During her senior year, Griner’s father learned his daughter was gay. “You can pack your bags and get the f-ck out!” she says he told her. Griner stayed at the home of her assistant coach for seven weeks. Tension lingered, though her father has grown more accepting. They are now very close.
Griner committed to Baylor, the world’s largest Baptist university. During her junior year of high school, Griner told Baylor coach Kim Mulkey she was gay. “As long as you come here and do what you need to do and hoop, I don’t care,” Mulkey said, according to Griner’s book. But Mulkey, Griner says, acted different once she got to campus. Griner was unaware that Baylor prohibited “advocacy groups which promote understandings of sexuality that are contrary to biblical teaching.” After Griner went out with her girlfriend on Valentine’s Day, Mulkey chastised her for failing to “keep your business behind closed doors.” A spokesperson for LSU, where Mulkey now coaches, did not return an interview request from TIME; Baylor chartered its first ever LGBTQ+ group this April.
Living in the shadows stressed Griner out. On occasion, her anger would appear on the court. As a freshman, Griner received a two-game suspension for punching a Texas Tech player, breaking her nose. Mulkey ordered Griner into therapy after that incident; she found talking to someone helpful, and continued with therapy through adulthood.
In 2013, the Mercury selected Griner as the top overall pick. On the court, Griner at first deferred to Taurasi, an all-time great. “She’s the most unselfish superstar player I’ve ever been around,” says Taurasi. “I would have to get into her to demand the ball.” The Mercury won the WNBA title in 2014, Griner’s second year in the league.
Things got rocky in her personal life. Griner married former WNBA player Glory Johnson in 2015, despite their both being arrested after an argument turned physical just weeks prior. Griner filed for an annulment after 28 days. “The biggest thing during that is she did not want to feel like a failure,” says Roy: “Where do I go from here—where people don’t think I’m this monster?”
Griner’s physicality on the court belies her more personable nature. When Cherelle first met Griner, at Mooyah Burgers on the Baylor campus, she was struck by how she seemed to know every employee. “She often will go eat her lunch in the employee lounge at the arena in Phoenix with the security, because she says, ‘I want to know all my co-workers,’” says Cherelle.
When partnering with a local nonprofit, the Phoenix Rescue Mission, to drive around the city delivering shoes to those in need, she once opened the doors of a van, grabbed boxes of shoes, and took off toward a group of homeless people. “It wasn’t, ‘You guys go first,’” says Danny Dahm, street-outreach supervisor at the mission. “She was like, ‘Let’s do this.’ She wasn’t afraid to touch people.”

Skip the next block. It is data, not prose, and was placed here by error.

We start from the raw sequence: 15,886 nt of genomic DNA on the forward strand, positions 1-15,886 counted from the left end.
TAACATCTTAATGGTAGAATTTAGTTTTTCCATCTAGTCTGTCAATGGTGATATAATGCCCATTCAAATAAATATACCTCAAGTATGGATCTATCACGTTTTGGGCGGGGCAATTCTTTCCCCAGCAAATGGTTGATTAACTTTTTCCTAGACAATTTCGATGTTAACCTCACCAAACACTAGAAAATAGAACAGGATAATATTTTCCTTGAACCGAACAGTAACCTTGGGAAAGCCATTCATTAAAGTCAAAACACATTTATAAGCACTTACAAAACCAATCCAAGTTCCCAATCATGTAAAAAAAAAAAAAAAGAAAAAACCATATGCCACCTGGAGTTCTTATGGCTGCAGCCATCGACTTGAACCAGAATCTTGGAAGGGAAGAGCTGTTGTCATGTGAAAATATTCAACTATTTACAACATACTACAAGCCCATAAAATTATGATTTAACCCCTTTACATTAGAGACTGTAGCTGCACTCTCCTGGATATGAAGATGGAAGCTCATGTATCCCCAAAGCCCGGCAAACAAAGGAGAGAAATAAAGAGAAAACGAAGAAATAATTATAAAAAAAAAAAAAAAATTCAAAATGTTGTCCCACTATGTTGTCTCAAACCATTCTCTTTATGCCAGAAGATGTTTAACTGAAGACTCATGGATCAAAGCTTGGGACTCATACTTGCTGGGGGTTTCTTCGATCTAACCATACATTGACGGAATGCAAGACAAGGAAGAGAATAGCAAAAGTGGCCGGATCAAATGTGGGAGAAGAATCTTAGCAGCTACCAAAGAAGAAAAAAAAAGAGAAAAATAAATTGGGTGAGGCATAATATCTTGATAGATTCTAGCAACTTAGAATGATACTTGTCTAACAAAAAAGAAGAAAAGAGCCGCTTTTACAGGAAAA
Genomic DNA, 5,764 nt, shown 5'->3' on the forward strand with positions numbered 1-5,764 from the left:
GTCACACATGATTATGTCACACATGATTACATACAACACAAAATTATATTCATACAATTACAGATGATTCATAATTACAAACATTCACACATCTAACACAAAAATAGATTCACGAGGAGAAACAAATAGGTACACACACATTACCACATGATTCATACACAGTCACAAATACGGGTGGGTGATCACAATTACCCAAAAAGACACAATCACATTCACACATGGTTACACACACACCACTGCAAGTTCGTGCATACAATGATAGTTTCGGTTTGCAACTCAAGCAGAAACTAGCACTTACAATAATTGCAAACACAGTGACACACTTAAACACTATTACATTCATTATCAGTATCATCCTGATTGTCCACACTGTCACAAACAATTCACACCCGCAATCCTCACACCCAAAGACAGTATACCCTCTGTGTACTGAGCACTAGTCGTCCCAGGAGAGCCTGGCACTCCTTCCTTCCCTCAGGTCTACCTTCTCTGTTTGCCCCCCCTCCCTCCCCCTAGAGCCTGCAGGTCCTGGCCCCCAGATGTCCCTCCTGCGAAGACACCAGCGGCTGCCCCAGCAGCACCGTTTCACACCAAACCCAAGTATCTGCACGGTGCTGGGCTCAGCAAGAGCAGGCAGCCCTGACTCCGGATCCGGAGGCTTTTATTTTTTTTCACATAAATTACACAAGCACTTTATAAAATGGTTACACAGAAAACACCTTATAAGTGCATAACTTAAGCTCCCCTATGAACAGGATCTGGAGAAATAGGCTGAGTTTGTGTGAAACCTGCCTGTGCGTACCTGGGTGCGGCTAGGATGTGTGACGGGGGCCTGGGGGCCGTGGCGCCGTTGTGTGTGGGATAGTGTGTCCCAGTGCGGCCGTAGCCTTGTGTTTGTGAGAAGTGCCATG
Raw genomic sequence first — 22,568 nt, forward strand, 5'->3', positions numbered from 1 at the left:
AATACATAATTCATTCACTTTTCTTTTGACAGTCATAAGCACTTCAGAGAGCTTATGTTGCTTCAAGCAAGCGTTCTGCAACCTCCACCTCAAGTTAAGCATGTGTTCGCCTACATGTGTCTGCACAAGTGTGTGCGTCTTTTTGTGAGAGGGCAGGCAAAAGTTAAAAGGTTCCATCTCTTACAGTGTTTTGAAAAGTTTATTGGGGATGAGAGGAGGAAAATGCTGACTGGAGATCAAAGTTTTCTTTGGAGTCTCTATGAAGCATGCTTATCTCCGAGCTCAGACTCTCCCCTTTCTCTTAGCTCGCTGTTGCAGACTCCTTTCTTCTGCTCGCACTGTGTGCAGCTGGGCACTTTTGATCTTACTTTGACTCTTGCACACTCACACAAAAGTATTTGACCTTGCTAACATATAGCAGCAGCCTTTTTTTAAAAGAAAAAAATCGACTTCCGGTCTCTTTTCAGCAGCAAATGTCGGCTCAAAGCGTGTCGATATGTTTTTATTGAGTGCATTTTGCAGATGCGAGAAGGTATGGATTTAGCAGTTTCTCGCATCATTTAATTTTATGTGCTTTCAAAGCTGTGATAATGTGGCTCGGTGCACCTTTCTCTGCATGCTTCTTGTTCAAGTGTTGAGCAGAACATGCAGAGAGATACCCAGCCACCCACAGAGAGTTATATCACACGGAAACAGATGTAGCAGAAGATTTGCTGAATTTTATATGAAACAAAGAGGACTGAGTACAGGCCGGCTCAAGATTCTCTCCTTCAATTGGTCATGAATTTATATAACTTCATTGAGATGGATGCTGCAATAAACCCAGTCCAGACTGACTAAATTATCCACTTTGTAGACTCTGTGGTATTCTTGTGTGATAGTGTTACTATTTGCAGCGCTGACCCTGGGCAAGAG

Griner at her shoe drive in 2017
Barry Gossage—Phoenix Mercury
Griner also has a goofy side. “She’s one of those who will throw a ball at you in the middle of the aisle at Walmart, and take off running,” says Roy. Griner appreciates the “big person in tiny contraption” sight gag. She once skittered around the sales floor of the Mercury offices on a motorized tricycle, waving to team employees. Mercury players spend a day working at a grocery outlet that sponsors the team. “She’ll end up in a shopping cart every year, like a 5-year-old would but with her 6-ft. 9-in. legs hanging out,” says Mercury president Vince Kozar. “And every year she ends up on a microphone asking for a price check on green beans, or something else that she doesn’t actually need.”
The slights that once stung now roll right off her. “She doesn’t let that sh-t faze her,” says Olympic teammate Sue Bird. “There are times when she would get mistaken for a guy. She would walk into a woman’s bathroom and someone would stop her and be, ‘Oh, no, this is not your bathroom.’ I’ve heard people call her sir at an airport. ‘Excuse me, sir, can you come this way?’ She’s just like, ‘Whatever.’ She almost has a vibe about her. ‘No one’s going to ruin my day.’”
“She lives in peace,” says Staley. “She’s been through things in her life, trials and tribulations. Yet no one’s going to shake her equilibrium. That’s who you love.”
Griner has spent her WNBA off-seasons since 2014 at the gateway to -Siberia, playing for UMMC Ekaterinburg, a club that pays Griner the more than $1 million salary unavailable to her in the U.S., where she’ll make $228,000 this year. “BG loved playing in Russia,” says Cherelle. “They value women’s basketball.” Griner took great pride in winning four -Euro-league championships. “She called Yekaterinburg her second home, and this is not an empty phrase,” Maxim Rybakov, UMMC Ekaterinburg’s general manager, testified at a July 14 court hearing. “Even after the warning from the U.S. intelligence agencies, Brittney was determined to continue playing for the team.”
He called Griner the team’s “moral leader.” Her Russian teammate Evgenia Belyakova testified it was “difficult to overestimate” Griner’s contribution to Russian basketball. “She is currently,” said Belyakova, “the most beloved player in Russia.”
Putin doesn’t seem to care. Since the days of the Soviet Union, Russia has stoked American racial divisions for its own gain. In the 1960s, Soviet newspapers covered the civil rights movement, pointing out the hypocrisy of a democratic system that preached freedom to the world but treated its own Black citizens so poorly. A 2019 Senate Intelligence Committee report found that Russian operatives created social media accounts and advertisements discouraging Black Americans from voting, in order to boost the candidacy of Donald Trump.
WNBA All-Stars wear Griner’s No. 42
Mary Kate Ridgway—NBAE/Getty Images